A powerful memoir that confronts the scars of sexual abuse, familial separation, and mental illness as the author emerges into motherhood.
Content warning: bipolar disorder, rape, relationship abuse, substance abuse, suicidal ideation.
The word “enough,” when attached to certain situations, can leave one feeling either unfulfilled or perfectly content. In the span of one person’s journey, “not [fill in the blank] enough” can transfigure itself over time and lots of introspective work into “I am enough.” In her eponymous memoir, Enough, Amelia Zachry shows us the full spectrum of what this one word can contain within us and what it can leave behind.
The book’s subtitle is apt—Amelia breaks down each chapter of her life into three parts. “Mistakes” pertains to her youthful pursuit of heavy drinking and partying in college, leading up to the night she was raped by a colleague who used his reputation to sully her name and ostracize her from campus. From “Mistakes” buds “Mania,” a slew of chapters dedicated to Amelia’s crests and falls in the aftermath of her assault, and when she gets diagnosed with bipolar disorder. And from “Mania” blooms “Motherhood,” an exploration of the tenuous relationship Amelia has with bipolar and her desire to raise children with her (loveable, wonderful!) husband.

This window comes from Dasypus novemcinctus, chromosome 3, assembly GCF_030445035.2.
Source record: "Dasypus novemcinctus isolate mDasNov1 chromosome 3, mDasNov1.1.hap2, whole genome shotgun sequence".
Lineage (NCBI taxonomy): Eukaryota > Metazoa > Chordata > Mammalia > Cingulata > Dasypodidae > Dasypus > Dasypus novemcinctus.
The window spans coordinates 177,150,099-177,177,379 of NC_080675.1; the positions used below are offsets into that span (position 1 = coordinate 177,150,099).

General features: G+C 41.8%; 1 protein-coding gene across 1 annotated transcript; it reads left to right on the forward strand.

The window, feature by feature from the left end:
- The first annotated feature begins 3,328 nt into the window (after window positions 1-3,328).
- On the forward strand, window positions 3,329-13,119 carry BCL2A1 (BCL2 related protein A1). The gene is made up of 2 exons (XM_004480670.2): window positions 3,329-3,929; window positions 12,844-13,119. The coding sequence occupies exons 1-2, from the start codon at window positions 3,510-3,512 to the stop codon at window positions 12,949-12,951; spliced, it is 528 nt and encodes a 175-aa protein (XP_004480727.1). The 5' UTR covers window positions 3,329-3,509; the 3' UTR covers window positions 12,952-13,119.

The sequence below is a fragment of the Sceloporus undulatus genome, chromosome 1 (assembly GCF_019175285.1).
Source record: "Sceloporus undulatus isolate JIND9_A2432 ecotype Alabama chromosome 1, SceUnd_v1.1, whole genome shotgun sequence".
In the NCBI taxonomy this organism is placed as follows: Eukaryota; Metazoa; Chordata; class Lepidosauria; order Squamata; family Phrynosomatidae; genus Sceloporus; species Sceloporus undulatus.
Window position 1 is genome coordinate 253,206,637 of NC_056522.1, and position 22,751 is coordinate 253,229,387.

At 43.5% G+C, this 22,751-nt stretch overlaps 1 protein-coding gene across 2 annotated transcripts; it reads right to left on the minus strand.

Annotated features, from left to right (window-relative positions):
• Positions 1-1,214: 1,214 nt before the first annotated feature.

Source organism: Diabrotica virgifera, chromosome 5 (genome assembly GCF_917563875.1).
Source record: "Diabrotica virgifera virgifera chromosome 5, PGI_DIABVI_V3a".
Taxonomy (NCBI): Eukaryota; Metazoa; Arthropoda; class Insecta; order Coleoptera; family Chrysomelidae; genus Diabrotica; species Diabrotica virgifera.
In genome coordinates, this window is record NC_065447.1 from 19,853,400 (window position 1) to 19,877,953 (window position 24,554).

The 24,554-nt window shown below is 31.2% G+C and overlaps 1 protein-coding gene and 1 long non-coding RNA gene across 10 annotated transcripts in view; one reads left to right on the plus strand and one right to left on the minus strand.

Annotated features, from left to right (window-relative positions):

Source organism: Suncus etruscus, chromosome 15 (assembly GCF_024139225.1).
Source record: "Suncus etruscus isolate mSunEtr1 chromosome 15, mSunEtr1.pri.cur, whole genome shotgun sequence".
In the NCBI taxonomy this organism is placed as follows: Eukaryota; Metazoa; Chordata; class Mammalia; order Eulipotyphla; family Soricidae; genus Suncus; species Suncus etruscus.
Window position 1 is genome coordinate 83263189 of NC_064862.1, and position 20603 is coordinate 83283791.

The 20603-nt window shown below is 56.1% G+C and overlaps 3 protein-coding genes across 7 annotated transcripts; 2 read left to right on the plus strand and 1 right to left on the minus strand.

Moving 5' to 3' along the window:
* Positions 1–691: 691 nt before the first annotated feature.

Enough takes on quite a lot, from familial separation at an impressionable young age to falling in love after a series of abusive relationships. Not to mention the incredible settings that Amelia’s writing brings to life: the cosmopolitan Kuala Lumpur, the industrial hub of Nagoya, and the complicated charm of the American South. I was first and foremost drawn to Amelia as a fellow mixed-race person who also experienced traumatic relationship abuse in the past. I cannot express enough (no pun intended) how essential Amelia’s story is for folks experiencing bipolar disorder and/or PTSD from sexual assault and relationship abuse. There are so few stories written by the ones who make it to motherhood and beyond. Many of us are afraid to make that decision to bring children into a world that has wounded us. Amelia’s story recognizes that we shouldn’t be seeking the model minority of a bipolar or sexual assault success story to tell us how to survive and carry on. She shows us the ugly and the beautiful sides of her world as well as her persistence to not let the past and her mental illness define her and her family today.
Amelia’s story embodies the nuances of life at large and reminds us that “enough” can mean so much more. We learn from Enough that, despite our scars, our existence is just the beginning of how we can define ourselves, replant our roots, and flourish.
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